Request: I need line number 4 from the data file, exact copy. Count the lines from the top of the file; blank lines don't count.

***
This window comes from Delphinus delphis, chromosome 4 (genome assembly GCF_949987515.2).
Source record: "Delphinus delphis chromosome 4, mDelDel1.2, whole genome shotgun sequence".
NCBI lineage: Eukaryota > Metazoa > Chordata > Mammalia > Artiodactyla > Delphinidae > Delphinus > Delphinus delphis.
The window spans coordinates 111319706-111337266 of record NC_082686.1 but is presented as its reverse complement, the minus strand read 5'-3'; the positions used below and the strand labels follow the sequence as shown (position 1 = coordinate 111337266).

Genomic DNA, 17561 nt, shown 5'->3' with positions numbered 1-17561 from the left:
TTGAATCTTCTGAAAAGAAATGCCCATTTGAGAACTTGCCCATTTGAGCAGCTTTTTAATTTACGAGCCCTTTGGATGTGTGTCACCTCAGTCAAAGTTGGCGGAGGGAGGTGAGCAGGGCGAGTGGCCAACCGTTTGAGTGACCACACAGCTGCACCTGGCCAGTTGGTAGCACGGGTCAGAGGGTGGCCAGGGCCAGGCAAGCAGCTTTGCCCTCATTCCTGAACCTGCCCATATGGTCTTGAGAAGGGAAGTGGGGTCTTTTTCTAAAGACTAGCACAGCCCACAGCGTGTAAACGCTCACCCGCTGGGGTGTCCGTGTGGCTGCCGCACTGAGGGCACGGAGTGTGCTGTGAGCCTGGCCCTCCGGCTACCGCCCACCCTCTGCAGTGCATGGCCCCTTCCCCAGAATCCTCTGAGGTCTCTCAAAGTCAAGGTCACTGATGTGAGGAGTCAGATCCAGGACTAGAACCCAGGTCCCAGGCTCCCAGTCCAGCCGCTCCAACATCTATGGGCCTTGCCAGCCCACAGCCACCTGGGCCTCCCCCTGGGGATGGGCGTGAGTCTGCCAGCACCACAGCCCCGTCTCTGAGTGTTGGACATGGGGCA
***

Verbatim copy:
The window spans coordinates 111319706-111337266 of record NC_082686.1 but is presented as its reverse complement, the minus strand read 5'-3'; the positions used below and the strand labels follow the sequence as shown (position 1 = coordinate 111337266).